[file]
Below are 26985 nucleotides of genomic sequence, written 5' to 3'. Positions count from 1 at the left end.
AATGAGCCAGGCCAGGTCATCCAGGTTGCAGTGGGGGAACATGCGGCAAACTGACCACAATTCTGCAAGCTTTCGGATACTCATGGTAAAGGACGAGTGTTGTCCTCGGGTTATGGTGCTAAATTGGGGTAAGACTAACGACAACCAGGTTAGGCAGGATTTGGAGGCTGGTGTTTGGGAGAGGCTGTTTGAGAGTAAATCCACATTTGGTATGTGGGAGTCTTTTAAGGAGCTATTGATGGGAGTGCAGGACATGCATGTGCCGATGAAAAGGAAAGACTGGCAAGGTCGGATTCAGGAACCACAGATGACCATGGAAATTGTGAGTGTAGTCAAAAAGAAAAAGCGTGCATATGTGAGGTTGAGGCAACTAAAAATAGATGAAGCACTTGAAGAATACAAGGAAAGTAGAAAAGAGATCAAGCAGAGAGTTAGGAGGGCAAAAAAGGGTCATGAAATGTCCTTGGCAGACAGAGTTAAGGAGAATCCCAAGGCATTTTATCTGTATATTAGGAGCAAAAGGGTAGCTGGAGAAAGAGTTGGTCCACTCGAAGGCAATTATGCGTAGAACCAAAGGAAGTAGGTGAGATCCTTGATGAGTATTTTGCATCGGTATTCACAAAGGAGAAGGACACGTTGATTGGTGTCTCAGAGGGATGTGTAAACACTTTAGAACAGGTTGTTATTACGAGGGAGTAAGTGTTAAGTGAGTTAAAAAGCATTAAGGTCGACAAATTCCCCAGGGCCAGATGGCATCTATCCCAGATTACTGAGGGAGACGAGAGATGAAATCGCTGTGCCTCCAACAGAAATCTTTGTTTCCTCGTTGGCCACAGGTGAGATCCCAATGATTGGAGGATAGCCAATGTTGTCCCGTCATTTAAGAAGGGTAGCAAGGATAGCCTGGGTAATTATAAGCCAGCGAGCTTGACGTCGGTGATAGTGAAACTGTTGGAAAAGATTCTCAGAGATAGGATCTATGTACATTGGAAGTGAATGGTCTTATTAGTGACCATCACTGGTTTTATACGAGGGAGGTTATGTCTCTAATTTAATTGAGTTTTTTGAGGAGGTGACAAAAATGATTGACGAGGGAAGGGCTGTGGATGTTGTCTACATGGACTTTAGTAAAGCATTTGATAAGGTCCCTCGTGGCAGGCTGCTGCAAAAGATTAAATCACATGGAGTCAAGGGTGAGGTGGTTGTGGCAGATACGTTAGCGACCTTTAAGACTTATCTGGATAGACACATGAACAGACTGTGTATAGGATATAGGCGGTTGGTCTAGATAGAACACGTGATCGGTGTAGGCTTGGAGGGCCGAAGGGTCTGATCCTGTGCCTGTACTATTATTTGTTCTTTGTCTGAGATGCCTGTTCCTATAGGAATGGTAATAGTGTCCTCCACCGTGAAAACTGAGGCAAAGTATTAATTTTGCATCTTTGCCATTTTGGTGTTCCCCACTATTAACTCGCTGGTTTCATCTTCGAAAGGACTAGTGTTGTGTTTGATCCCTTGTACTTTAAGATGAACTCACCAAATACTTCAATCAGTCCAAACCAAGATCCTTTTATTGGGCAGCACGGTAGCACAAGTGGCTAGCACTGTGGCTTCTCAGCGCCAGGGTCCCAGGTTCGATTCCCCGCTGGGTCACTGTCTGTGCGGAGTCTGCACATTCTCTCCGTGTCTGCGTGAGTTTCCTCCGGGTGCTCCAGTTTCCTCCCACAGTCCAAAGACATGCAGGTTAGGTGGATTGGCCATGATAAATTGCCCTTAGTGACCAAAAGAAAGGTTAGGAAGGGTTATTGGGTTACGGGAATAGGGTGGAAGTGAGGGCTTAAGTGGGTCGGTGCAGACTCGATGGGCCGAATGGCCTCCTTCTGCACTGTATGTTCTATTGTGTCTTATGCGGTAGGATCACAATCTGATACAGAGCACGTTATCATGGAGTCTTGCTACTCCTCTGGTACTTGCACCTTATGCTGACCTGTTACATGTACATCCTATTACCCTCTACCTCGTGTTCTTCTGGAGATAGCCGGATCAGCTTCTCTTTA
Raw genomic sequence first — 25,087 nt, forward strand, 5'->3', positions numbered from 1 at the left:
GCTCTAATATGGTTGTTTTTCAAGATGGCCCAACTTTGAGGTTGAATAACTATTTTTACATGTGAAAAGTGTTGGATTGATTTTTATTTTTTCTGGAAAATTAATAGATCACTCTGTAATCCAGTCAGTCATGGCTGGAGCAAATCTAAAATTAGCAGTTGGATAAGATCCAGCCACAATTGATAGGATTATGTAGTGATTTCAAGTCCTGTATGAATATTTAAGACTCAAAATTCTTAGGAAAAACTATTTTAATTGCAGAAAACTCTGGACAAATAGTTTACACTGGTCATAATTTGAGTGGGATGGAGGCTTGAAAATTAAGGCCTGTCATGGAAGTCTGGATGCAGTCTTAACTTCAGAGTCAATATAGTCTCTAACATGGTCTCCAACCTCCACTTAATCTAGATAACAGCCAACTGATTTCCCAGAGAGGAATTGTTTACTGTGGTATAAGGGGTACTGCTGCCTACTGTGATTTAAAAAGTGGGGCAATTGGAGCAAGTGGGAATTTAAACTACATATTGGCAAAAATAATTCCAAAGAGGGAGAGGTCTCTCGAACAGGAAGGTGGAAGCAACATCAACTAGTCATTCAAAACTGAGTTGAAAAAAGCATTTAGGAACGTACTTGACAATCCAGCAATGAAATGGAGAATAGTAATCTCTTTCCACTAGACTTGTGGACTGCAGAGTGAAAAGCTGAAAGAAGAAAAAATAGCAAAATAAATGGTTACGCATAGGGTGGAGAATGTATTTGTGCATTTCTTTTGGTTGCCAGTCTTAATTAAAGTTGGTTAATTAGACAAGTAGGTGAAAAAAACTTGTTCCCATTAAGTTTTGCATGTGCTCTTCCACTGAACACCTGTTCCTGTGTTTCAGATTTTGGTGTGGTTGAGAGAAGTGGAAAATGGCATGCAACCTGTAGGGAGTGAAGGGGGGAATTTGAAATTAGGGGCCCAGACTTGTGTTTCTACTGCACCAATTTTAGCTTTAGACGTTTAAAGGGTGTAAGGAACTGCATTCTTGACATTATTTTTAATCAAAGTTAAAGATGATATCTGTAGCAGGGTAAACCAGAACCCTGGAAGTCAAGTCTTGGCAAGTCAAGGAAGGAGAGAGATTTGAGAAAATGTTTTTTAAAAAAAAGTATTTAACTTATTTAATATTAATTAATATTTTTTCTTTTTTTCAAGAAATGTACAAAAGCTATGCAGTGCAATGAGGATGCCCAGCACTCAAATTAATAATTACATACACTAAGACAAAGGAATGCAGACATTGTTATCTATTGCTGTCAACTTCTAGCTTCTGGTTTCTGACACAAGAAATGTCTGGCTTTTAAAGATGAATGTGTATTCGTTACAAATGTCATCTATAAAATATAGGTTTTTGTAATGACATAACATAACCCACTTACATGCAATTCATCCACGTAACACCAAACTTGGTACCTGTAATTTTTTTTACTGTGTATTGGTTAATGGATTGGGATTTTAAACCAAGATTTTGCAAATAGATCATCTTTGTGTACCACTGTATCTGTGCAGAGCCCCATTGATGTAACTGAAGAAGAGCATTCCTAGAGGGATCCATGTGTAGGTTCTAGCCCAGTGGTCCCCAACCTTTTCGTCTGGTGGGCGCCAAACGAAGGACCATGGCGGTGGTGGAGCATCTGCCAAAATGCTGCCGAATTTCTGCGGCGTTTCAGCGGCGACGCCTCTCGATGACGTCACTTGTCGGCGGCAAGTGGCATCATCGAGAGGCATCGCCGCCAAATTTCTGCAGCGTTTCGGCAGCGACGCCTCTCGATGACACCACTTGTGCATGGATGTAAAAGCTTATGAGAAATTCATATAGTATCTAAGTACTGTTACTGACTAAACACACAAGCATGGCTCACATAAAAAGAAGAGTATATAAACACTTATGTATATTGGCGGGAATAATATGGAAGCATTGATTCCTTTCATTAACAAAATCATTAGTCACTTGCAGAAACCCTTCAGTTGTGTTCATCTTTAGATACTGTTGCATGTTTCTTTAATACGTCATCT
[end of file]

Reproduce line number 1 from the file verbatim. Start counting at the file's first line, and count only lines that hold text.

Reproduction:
Below are 26985 nucleotides of genomic sequence, written 5' to 3'. Positions count from 1 at the left end.